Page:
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The Kreutzer Sonata, Arcola Theatre, review: ‘a compelling study of jealousy’

PUBLISHED: 12:00 25 July 2016

Greg Hicks in the Kreutzer Sonata. Picture: Ciaran Dowd.

Greg Hicks in the Kreutzer Sonata. Picture: Ciaran Dowd.

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Pozdnyshev’s ruminations on equality – never possible as long as women are viewed by men as sexual playthings - are as current as when Tolstoy wrote them in 1889

Leo Tolstoy’s novella, The Kreutzer Sonata, conflates the dark passions aroused by music with the darker passions of the flesh. When Pozdnyshev’s lovely wife, the mother of his five children, starts rehearsing The Kreutzer Sonata with a virile, visiting violinist, he is convinced the beauty of their duet can only come from shared intimacy.

He reads meaning into their every exchange.

We will never know in Nancy Harris’s brilliant adaptation if Mrs Pozdnyshev is really the coquettish flirt that Pozdnyshev’s increasingly self-serving narrative suggests.

What we do know is that his jealous rages developed after his wife stopped bearing children, and started asserting herself as a woman.

How is it possible, he wonders, to hate her so much in the day, but to lust for her at night? She is his property, but she is also the fuel that is burning his soul.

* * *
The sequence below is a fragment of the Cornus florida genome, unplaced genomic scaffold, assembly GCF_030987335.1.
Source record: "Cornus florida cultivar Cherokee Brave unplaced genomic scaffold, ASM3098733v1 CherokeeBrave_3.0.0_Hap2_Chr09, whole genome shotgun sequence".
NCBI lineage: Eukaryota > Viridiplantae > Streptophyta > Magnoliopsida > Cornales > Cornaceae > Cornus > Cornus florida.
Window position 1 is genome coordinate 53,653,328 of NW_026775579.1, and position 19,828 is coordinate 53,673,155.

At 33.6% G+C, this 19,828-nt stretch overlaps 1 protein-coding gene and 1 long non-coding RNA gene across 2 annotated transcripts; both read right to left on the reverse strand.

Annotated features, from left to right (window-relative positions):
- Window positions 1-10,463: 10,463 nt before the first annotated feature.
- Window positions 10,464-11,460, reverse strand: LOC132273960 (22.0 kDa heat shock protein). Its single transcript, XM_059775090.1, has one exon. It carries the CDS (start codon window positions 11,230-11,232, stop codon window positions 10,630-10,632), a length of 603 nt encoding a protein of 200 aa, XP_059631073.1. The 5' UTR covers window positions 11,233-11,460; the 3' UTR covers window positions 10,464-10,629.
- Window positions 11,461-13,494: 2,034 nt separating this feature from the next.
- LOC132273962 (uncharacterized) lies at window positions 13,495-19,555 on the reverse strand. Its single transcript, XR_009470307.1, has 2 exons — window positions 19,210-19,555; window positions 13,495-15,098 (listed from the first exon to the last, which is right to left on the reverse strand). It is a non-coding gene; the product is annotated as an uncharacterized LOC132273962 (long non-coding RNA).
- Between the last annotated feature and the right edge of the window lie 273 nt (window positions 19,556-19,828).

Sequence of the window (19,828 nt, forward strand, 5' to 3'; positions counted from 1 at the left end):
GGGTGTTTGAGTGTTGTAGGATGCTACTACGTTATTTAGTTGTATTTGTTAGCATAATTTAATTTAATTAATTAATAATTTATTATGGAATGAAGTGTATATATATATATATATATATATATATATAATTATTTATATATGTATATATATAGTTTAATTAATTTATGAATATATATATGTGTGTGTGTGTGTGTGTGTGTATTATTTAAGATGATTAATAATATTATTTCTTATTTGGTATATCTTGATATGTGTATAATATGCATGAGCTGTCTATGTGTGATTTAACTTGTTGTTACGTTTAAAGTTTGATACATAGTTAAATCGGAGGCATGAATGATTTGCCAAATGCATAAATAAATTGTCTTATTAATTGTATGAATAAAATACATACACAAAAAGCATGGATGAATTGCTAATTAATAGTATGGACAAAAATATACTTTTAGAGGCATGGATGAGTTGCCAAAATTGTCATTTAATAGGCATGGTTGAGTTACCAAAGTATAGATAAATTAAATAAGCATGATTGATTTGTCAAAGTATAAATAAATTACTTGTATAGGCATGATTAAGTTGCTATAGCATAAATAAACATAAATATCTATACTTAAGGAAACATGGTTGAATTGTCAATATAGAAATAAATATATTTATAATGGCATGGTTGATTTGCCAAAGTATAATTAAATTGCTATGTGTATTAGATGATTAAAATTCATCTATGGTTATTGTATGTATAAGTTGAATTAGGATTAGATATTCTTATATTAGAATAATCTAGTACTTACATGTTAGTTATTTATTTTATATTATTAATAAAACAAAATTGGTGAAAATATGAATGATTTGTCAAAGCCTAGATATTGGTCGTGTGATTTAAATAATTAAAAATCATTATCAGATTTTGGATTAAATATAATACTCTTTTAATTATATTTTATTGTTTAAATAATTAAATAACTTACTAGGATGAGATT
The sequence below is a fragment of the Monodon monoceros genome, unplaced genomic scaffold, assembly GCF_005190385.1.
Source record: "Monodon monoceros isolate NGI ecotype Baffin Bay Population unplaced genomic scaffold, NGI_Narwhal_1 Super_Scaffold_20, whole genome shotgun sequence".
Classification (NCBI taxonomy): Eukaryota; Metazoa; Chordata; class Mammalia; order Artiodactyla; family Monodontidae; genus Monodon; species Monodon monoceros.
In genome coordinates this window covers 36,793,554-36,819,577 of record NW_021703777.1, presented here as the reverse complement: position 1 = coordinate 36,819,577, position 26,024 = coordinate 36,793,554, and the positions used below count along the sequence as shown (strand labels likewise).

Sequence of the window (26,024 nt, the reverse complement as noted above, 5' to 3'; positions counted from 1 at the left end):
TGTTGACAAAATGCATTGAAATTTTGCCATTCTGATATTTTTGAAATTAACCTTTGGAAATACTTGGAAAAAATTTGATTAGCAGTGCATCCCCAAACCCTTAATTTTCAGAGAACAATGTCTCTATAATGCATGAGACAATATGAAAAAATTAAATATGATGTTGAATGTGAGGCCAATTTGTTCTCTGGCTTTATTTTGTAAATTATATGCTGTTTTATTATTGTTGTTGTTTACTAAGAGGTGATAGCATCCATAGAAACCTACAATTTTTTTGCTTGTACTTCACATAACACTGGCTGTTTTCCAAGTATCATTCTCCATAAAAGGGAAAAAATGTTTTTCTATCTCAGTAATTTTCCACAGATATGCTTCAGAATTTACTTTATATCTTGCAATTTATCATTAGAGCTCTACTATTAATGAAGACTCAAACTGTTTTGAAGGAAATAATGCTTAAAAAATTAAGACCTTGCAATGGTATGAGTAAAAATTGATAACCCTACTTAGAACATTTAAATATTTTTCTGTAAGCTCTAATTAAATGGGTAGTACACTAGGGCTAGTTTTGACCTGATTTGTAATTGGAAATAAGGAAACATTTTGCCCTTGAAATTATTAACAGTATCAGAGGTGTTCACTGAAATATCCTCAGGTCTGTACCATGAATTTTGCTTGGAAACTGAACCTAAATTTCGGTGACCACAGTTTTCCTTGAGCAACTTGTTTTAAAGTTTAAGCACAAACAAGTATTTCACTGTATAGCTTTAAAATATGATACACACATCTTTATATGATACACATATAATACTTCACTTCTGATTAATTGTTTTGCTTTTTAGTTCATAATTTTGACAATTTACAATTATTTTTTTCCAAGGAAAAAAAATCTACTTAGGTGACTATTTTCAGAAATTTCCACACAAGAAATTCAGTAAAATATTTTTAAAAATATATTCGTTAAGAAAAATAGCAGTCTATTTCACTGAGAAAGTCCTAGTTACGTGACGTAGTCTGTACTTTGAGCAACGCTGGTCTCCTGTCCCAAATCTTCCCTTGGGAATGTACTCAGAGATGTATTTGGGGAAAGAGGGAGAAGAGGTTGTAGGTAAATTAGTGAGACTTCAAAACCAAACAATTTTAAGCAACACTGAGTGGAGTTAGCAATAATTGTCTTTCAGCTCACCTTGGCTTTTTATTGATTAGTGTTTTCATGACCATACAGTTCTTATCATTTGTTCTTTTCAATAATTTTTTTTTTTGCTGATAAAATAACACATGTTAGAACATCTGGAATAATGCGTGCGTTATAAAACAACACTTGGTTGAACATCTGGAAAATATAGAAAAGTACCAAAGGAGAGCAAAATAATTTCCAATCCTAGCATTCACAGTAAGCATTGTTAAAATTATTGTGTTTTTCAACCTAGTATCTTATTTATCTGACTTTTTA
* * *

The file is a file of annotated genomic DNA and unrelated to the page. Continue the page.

Greg Hicks’ nuanced performance reveals Pozdnyshev as both honest and deceitful, guileless and manipulative, prosaic and fantastical.

We meet him after his release from prison for his wife’s death. Was it murder or manslaughter? We’re never sure.

Is he sorry for what he has done, or simply for what he has lost? It’s hard to say. Perhaps he himself does not know.

In a week where a woman in bright shoes moved into Downing Street, Pozdnyshev’s ruminations on equality – never possible as long as women disproportionately primp and powder and are viewed by men as sexual playthings – were particularly interesting.

Too many of his observations are as current as when Tolstoy wrote them in 1889.

Deftly directed by John Terry, Hicks’ solo tour-de-force is utterly compelling.

On a raised dais, pianist Alice Pinto and violinist Phillip Granell bring Beethoven’s score to life.

There’s a glorious moment where Pozdnyshev leans back, totally absorbed by the music, yet taut with jealousy and suspicion.

A great watch.

Rating: 4/5 stars


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